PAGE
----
3 Simple Ways to Find Happiness
(as Taught by Religion and Backed by Science)
If there’s anything we all want, it’s to be happy. But how do we get it? As it turns out, the Judeo-Christian moral code is not only the key to living the right kind of life, but also the key to happiness. Even science says so.
Here are three examples:
1) BE GRATEFUL
The Ten Commandments not only provide a basic moral code for Judeo-Christians to follow, but also keys to happiness. While we could take a whole blog to break down every Commandment, here we’ll just focus on the Ninth and Tenth Commandments: Thou shall not covet thy neighbor’s wife and Thou shall not covet thy neighbor’s goods, respectively.
To covet something is to yearn to possess or have that object without due regard for the rights of others.
If I constantly covet my friend’s iPad, car, or made-for-Instagram relationship, my focus is on everything I don’t have rather than on all the blessings God has given me. When I do that, I leave no room in my life for gratitude.
And, you guessed it—practicing gratitude makes you happy.
Studies show that people who practice gratitude are healthier, happier, and have better relationships! They engage more fully with the world around them because they are aware of all their blessings and are grateful for them. They don’t waste their time and energy wanting what someone else has—they practice gratitude for everything they already have, from the biggest successes to the smallest, simplest pleasures.
In Matthew 6:9-13, when Jesus gives us the Our Father, he follows it up with a pretty powerful clarifying statement: “If you forgive others their transgressions, your heavenly Father will forgive you. But if you do not forgive others, neither will your Father forgive your transgressions” (Matthew 6:14-15).
Jesus makes it clear that forgiveness is not optional.
And while it can sometimes be hard to forgive others or even ourselves, there’s no doubt that forgiveness leads to happiness.
Research finds that forgiving others leads to “reduced anxiety, depression, and major psychiatric disorders, as well as […] fewer physical health symptoms and lower mortality rates. […] Forgiveness can also help rebuild self-esteem.”
3) BE GENEROUS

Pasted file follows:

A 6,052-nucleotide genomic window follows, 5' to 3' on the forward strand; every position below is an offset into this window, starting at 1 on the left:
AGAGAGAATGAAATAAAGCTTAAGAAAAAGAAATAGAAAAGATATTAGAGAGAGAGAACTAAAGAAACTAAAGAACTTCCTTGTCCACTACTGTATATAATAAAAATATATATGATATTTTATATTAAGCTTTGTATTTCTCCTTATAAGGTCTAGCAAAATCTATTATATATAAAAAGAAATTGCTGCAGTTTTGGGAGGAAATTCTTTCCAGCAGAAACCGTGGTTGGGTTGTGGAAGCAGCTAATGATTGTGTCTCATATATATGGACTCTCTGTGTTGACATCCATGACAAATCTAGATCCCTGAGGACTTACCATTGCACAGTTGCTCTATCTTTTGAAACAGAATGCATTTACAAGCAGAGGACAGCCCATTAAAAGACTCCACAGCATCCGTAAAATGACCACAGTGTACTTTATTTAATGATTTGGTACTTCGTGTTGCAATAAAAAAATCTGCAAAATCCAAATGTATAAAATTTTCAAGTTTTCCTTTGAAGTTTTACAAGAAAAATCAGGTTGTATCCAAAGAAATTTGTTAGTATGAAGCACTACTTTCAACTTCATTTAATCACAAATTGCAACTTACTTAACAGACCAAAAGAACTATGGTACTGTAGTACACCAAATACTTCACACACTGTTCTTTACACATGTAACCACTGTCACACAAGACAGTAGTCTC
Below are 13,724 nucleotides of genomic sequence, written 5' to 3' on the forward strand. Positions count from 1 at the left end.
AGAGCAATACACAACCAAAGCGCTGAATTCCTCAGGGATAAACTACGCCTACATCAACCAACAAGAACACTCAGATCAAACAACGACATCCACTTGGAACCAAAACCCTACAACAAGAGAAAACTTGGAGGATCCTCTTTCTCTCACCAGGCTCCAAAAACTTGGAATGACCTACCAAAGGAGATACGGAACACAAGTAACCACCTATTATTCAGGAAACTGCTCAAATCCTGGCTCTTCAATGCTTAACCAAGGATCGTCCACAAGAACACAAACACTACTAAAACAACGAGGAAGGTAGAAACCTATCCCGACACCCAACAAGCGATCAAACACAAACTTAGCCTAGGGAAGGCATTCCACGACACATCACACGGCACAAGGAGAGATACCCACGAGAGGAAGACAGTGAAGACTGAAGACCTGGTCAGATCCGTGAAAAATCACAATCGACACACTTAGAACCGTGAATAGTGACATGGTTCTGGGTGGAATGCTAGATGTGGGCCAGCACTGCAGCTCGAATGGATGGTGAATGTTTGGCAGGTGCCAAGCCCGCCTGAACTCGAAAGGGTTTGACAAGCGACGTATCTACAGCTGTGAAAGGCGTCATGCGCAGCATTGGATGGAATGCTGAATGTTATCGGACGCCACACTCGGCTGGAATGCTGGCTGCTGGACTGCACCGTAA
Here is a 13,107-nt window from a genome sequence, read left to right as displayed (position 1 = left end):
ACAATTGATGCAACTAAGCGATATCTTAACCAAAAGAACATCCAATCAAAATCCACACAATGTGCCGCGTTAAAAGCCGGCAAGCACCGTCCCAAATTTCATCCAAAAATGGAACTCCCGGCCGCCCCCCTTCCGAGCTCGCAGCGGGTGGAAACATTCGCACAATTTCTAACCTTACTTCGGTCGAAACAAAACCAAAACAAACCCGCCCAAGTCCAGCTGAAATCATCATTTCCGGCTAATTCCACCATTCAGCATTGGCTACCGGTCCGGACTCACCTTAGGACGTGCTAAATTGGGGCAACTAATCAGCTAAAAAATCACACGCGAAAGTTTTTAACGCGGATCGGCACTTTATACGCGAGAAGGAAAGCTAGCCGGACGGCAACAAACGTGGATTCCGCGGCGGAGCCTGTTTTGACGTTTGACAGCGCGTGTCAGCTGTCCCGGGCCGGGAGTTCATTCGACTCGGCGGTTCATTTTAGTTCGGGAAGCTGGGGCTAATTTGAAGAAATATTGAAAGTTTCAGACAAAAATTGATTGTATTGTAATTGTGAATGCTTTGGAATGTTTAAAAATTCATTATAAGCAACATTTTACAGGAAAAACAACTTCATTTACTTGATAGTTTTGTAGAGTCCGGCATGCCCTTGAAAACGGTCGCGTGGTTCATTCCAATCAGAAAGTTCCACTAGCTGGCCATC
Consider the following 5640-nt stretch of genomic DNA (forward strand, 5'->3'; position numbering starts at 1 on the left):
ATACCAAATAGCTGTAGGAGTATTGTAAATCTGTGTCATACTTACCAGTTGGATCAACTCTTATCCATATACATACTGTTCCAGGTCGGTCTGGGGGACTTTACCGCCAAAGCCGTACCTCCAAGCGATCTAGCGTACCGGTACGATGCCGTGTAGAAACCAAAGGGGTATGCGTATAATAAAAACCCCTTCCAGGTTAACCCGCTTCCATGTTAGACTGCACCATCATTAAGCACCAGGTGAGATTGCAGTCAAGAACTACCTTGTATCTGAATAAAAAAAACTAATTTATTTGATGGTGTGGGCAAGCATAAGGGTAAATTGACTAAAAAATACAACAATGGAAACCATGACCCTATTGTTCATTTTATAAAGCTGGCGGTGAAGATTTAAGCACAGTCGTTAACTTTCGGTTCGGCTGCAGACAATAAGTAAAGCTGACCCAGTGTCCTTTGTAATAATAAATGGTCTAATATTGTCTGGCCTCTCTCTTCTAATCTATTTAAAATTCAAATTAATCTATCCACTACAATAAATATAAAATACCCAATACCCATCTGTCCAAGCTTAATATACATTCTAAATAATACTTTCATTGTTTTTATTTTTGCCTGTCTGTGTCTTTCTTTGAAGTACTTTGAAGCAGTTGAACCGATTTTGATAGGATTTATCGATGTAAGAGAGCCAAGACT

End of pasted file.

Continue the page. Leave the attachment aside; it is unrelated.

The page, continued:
There are many instances in scripture where we’re reminded to be generous to those in need:
- Proverbs 19:17 – “Whoever cares for the poor lends to the Lord, who will pay back the sum in full.”
- Luke 3:11 – “Jesus said to them in reply, ‘Whoever has two tunics should share with the person who has none. And whoever has food should do likewise.’”
- James 2:15-16 – “If a brother or sister has nothing to wear and has no food for the day, and one of you says to them, ‘Go in peace, keep warm, and eat well,’ but you do not give them the necessities of the body, what good is it?”
And ¶2444 of the Catechism of the Catholic Church tells us, “The Church’s love for the poor … is a part of her constant tradition.”
Multiple studies find that despite the personal cost—the sacrifice of time, resources, or money—people who do good may reap more benefits than those who receive the generosity. Not only do altruistic people experience higher rates of gratitude, contentment, happiness, and satisfaction, but some studies suggest they may actually live longer than those who don’t do altruistic activities. Some researchers even believe that doctors need to start recommending generosity and volunteerism along with diet and exercise to increase length of life!
These positive effects were seen even when people decided they would be just a little bit generous! They didn’t have to do grand acts of service or give away their entire paycheck to feel the benefits of living generously.
Be Happy Today
If you want to be happier, try these three practices—gratitude, forgiveness, or generosity. The requests God makes of us are not just for the benefit of the world, but for each of us individually. He really does want to see us happy and whole.
Which of these three practices will you implement in your life today?
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Deacon Rick Medina is the Executive Director of Catholic World Mission and oversees the management of all of Catholic World Mission's projects in over 35 countries. He was ordained a deacon of the archdiocese of Atlanta in 2013. He currently serves at All Saints Catholic Church in Dunwoody, Georgia, and is active in several ministries, including RCIA, baptism preparation, Life Teen, Altar Server group, Grief Share, and Adult Faith Formation.